Property owners, occupiers and to some extent the public, now demand a greater level of service from their property managers.
This includes establishing links with the wider community, a hotel-like front of house, modern technology to enhance user experience and reduce occupation costs, alongside full alignment with the ESG goals of all parties.
Of course, as the head of a property management team I’m biased, but I think it would be hard to argue against how influential a property manager is in delivering this level of service and just how indispensable a good property manager is. Indeed, a senior agency colleague returning from secondment at an institutional investor client, told me with a degree of amazement “I learnt very quickly the most important service to the client is property management – and by a significant margin.”
What has become abundantly clear over the last couple of years is that it is no longer good enough for property managers to merely provide the basics such as rent collection, service charge administration and maintenance. That isn’t going to cut it anymore. As a sector, we should be providing a service that is seamless, agile, and focussed on helping our clients prepare for the future.
The driving force behind this service shift over the last few years is complex. There are several significant issues that are accelerating the process such as the climate crisis, advances in technology, agile working post-pandemic, and total employment in the UK. All these issues have come to a head at the same time and has led to a change in mindset of the UK workforce.
Performing on ESG, technology and wellbeing
Staff now expect their employers to act responsibly by ensuring their workplaces are welcoming, provide good experiences, are equipped with modern technology, and have a minimal impact on the environment. When it comes to employing and retaining talent, the employers that provide these amenities are at an advantage to those that do not. Our occupiers tell us one of their greatest challenges is recruiting new talent (a consequence of total employment) and the workplace and its amenities has become vital to the success of their businesses.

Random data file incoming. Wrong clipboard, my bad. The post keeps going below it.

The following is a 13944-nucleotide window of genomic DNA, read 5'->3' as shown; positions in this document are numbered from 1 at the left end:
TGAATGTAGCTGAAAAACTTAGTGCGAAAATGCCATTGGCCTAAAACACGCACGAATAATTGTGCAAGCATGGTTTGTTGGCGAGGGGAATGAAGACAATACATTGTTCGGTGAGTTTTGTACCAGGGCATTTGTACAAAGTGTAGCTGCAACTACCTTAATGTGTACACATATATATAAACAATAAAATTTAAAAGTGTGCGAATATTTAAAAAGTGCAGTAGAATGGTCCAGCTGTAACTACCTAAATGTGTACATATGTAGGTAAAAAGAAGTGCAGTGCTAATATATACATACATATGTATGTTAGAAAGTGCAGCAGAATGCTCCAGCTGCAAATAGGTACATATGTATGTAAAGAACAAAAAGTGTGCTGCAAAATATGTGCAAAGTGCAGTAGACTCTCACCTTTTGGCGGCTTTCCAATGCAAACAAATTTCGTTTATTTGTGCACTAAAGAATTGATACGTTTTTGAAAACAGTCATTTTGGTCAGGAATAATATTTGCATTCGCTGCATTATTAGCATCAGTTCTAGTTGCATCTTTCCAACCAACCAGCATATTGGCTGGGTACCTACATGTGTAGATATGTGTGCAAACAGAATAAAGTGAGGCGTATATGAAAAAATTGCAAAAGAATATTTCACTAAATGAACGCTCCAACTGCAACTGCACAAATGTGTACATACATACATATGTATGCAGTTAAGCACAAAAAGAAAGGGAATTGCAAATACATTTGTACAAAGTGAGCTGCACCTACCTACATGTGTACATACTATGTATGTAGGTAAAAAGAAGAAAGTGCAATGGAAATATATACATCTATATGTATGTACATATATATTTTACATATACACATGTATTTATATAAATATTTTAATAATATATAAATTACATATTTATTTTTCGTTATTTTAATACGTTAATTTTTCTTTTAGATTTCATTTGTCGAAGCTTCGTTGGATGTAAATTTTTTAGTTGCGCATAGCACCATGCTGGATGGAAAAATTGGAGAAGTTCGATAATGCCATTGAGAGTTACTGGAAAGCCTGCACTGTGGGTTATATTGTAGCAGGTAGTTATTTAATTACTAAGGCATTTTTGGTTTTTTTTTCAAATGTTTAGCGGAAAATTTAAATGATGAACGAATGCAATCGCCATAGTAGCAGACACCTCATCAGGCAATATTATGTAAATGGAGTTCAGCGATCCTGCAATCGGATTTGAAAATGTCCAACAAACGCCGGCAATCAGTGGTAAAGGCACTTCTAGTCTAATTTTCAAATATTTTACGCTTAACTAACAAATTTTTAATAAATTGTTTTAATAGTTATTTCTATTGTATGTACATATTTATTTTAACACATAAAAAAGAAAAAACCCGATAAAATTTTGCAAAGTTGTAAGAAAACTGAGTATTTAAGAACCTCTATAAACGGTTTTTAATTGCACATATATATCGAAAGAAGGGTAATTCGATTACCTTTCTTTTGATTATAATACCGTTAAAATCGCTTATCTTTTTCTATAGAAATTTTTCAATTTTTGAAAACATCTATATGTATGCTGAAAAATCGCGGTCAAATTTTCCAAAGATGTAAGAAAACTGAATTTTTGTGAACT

With agile working seemingly set to remain, occupiers are assessing how much space they need, where they need it and the amenities/facilities they need to enable the efficient functionality of their workforce. Landlords who want to stay ahead need to understand this and adapt their strategies to meet modern workforce requirements, ensuring they have the right property managers in place to deliver on ESG, technology and wellbeing.
So, I ask, are property managers the most influential advisor in our industry today? Well, in this fast-changing world where the workforce is more influential than ever, property managers need to be agile and adapt their services quickly to meet modern workplace demands and protect landlords’ returns. So yes, the importance of those who can successfully deliver this has really never been greater.
About the author
Mark Jarrett is head of property management at Colliers, he has worked for the business for more than 20 years and his clients include British Land, Delancey Estates and SI Pension Trustees Ltd.
To contact Mark, email Mark.Jarrett@colliers.com